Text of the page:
The time he channeled Charlie Chaplin:

The time he made googly-eyes and essentially flirted with Italy:

The time we assume he fell asleep mid-tweet:

The time he chose the wrong emoticon and made sleep depressing:

The time he teased us about his dinner plans:

….Then wanted us to guess what they were:

The time he asked our permission to sleep:

The time he said he’ll call us back later:

The time he demonstrated his love for pizza and emoticons, just like the rest of us:

The time he admitted he’s not a Twitter pro just yet:

The time he showed his dog Oscar some love:

The time he killed any rumors that he was Gerard Butler/The Phantom of the Opera:

The time he got his feelings hurt and hilarity ensued:

 

Syria – The Alternet Grayzone Of Smug Turncoats – Blumenthal, Norton, Khalek

Alternative Report. NO MSM BIAS. JUST REAL NEWS. Posted by on July 10, 2017 9:00 pm

This post was originally published on this site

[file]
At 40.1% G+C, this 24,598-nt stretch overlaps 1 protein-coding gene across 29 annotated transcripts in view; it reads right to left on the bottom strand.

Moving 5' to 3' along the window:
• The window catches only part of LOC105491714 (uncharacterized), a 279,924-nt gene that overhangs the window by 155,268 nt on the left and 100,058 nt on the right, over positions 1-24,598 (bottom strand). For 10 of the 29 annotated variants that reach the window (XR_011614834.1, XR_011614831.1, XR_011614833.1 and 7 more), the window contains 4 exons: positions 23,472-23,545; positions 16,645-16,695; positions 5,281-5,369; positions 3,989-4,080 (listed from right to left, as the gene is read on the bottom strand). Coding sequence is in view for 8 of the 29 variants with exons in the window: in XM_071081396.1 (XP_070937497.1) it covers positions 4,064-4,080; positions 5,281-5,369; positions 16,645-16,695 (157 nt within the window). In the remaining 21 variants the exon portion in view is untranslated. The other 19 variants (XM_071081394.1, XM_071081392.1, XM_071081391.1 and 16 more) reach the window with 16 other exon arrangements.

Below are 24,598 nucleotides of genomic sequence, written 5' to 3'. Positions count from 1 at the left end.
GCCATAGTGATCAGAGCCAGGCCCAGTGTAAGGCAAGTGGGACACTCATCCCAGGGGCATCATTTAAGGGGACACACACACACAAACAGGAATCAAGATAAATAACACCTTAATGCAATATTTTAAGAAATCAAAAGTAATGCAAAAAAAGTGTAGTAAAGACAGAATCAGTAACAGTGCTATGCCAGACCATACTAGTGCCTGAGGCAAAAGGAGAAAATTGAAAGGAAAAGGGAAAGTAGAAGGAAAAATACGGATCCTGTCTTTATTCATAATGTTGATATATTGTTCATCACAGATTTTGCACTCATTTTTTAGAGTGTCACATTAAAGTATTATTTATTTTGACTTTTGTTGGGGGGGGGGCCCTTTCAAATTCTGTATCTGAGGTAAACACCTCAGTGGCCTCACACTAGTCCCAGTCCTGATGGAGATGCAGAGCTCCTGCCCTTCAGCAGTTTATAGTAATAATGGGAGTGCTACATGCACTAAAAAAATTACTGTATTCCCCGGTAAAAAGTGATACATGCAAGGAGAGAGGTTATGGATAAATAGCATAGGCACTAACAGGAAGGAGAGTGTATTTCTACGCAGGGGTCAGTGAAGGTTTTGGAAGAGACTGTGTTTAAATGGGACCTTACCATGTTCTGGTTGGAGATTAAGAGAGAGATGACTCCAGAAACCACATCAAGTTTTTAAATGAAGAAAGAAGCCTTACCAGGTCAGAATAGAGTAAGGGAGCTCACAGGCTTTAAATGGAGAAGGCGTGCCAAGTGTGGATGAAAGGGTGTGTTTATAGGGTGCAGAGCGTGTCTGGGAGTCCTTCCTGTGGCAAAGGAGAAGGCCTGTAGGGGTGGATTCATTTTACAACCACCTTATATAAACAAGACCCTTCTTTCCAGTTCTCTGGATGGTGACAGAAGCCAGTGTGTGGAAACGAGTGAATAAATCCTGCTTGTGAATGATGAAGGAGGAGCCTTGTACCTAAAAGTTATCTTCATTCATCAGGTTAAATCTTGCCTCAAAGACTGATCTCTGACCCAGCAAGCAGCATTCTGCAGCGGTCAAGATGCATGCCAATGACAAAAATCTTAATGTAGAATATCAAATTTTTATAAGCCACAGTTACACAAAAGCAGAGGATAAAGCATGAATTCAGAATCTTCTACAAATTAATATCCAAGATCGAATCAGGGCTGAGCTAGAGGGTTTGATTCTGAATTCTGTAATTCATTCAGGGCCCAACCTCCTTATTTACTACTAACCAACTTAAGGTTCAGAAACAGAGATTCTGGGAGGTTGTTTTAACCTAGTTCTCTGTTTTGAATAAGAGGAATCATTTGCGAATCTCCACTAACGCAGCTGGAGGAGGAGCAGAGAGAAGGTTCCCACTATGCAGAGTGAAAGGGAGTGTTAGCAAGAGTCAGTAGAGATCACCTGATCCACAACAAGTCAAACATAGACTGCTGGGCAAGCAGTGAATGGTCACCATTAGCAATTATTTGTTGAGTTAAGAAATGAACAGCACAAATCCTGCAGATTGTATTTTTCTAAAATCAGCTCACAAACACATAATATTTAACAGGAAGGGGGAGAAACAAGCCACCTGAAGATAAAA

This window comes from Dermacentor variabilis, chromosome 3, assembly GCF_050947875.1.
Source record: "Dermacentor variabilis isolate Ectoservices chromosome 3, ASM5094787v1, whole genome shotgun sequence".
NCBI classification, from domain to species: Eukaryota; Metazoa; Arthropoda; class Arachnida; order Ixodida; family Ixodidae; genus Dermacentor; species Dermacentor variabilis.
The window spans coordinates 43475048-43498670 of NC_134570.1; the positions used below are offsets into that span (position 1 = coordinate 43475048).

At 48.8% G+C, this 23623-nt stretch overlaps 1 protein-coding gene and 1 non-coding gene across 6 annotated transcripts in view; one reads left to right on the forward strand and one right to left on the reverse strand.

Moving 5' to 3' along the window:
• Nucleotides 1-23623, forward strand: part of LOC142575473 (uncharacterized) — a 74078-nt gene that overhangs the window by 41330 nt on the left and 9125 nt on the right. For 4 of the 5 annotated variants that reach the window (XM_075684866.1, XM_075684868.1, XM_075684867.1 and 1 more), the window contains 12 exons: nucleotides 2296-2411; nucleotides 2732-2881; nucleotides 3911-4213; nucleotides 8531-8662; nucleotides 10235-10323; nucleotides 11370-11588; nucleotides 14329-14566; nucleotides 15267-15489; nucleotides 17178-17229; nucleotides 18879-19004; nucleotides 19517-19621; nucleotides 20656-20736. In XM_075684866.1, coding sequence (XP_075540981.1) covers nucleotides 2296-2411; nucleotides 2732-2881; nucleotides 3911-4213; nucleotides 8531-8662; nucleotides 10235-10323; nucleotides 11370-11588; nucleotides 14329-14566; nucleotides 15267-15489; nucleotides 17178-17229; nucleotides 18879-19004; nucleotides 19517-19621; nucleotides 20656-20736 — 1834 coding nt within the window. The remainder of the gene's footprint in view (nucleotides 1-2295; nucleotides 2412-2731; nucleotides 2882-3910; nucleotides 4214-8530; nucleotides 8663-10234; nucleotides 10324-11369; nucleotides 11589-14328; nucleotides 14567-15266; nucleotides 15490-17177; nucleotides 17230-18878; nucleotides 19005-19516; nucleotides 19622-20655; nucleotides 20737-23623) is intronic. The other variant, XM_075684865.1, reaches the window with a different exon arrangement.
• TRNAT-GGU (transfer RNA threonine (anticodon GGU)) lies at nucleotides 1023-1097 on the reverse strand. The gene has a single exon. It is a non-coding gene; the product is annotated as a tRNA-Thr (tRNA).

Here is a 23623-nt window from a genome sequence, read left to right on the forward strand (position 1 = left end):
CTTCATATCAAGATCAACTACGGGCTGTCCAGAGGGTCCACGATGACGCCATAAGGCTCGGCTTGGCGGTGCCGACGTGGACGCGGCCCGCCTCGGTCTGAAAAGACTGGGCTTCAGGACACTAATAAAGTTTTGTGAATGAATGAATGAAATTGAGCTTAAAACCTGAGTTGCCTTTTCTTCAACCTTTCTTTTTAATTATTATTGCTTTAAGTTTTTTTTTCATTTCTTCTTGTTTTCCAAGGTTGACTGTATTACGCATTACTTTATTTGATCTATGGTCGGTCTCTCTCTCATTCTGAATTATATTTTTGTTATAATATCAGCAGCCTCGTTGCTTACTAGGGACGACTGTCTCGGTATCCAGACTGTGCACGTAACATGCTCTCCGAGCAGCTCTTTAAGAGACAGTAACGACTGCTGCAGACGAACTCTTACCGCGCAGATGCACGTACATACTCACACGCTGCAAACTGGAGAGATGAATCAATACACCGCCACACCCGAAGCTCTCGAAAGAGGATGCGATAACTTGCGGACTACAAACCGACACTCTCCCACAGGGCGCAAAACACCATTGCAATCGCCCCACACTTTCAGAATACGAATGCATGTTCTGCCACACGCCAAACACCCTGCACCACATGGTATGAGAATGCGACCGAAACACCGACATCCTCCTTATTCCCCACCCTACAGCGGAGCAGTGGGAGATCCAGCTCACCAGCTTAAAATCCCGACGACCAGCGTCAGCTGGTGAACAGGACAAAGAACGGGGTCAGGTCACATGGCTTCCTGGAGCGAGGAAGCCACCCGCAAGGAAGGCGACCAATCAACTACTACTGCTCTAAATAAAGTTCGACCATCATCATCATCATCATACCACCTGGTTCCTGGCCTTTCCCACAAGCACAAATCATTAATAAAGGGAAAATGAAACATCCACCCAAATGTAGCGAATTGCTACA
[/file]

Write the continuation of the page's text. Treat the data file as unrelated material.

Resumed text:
Max Blumenthal is a well connected and known author who has done work on the Palestinian cause from a somewhat leftish perspective.

Blumenthal currently edits the Alternet Grayzone project.

In their recent writings he and his co-writers profess to dislike the al-Qaeda led opposition in Syria. Yet it is exactly the same opposition they earlier vehemently supported.

Yesterday the Real News Network interviewed Blumethal on his recent piece about CNN‘s al-Qaeda promotion. The headline: Max Blumenthal on How the Media Covers Syria.

During the interview Blumenthal laments the failure of progressive media on Syria: